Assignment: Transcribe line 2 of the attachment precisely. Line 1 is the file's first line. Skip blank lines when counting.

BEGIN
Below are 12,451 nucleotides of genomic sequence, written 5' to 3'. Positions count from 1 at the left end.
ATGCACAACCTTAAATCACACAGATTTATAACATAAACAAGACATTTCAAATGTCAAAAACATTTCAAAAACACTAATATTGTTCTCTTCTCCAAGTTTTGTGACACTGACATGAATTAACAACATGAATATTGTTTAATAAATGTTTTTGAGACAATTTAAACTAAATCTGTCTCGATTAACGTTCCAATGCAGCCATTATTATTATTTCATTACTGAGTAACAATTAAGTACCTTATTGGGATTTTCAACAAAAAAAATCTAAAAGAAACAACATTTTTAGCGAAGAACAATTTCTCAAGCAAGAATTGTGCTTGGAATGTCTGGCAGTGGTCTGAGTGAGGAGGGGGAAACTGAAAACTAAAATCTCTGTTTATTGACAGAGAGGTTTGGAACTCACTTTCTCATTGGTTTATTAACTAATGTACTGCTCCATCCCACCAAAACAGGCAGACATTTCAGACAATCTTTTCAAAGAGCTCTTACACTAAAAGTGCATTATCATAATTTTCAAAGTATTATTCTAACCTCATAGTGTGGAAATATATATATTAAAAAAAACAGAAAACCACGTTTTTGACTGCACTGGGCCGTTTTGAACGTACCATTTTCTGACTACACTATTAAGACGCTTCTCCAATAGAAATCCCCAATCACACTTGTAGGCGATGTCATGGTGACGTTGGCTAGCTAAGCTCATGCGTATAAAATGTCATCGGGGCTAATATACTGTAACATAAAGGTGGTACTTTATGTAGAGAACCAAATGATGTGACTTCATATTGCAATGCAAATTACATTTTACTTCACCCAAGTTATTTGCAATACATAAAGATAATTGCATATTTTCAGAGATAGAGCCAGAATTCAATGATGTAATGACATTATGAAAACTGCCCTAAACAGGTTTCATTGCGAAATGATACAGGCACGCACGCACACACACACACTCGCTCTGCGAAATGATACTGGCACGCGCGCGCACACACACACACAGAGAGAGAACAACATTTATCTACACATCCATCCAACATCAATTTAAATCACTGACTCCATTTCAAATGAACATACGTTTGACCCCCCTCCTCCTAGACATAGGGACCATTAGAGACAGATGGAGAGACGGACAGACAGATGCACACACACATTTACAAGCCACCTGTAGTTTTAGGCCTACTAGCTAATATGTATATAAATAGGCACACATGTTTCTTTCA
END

ATGCACAACCTTAAATCACACAGATTTATAACATAAACAAGACATTTCAAATGTCAAAAACATTTCAAAAACACTAATATTGTTCTCTTCTCCAAGTTTTGTGACACTGACATGAATTAACAACATGAATATTGTTTAATAAATGTTTTTGAGACAATTTAAACTAAATCTGTCTCGATTAACGTTCCAATGCAGCCATTATTATTATTTCATTACTGAGTAACAATTAAGTACCTTATTGGGATTTTCAACAAAAAAAATCTAAAAGAAACAACATTTTTAGCGAAGAACAATTTCTCAAGCAAGAATTGTGCTTGGAATGTCTGGCAGTGGTCTGAGTGAGGAGGGGGAAACTGAAAACTAAAATCTCTGTTTATTGACAGAGAGGTTTGGAACTCACTTTCTCATTGGTTTATTAACTAATGTACTGCTCCATCCCACCAAAACAGGCAGACATTTCAGACAATCTTTTCAAAGAGCTCTTACACTAAAAGTGCATTATCATAATTTTCAAAGTATTATTCTAACCTCATAGTGTGGAAATATATATATTAAAAAAAACAGAAAACCACGTTTTTGACTGCACTGGGCCGTTTTGAACGTACCATTTTCTGACTACACTATTAAGACGCTTCTCCAATAGAAATCCCCAATCACACTTGTAGGCGATGTCATGGTGACGTTGGCTAGCTAAGCTCATGCGTATAAAATGTCATCGGGGCTAATATACTGTAACATAAAGGTGGTACTTTATGTAGAGAACCAAATGATGTGACTTCATATTGCAATGCAAATTACATTTTACTTCACCCAAGTTATTTGCAATACATAAAGATAATTGCATATTTTCAGAGATAGAGCCAGAATTCAATGATGTAATGACATTATGAAAACTGCCCTAAACAGGTTTCATTGCGAAATGATACAGGCACGCACGCACACACACACACTCGCTCTGCGAAATGATACTGGCACGCGCGCGCACACACACACACAGAGAGAGAACAACATTTATCTACACATCCATCCAACATCAATTTAAATCACTGACTCCATTTCAAATGAACATACGTTTGACCCCCCTCCTCCTAGACATAGGGACCATTAGAGACAGATGGAGAGACGGACAGACAGATGCACACACACATTTACAAGCCACCTGTAGTTTTAGGCCTACTAGCTAATATGTATATAAATAGGCACACATGTTTCTTTCA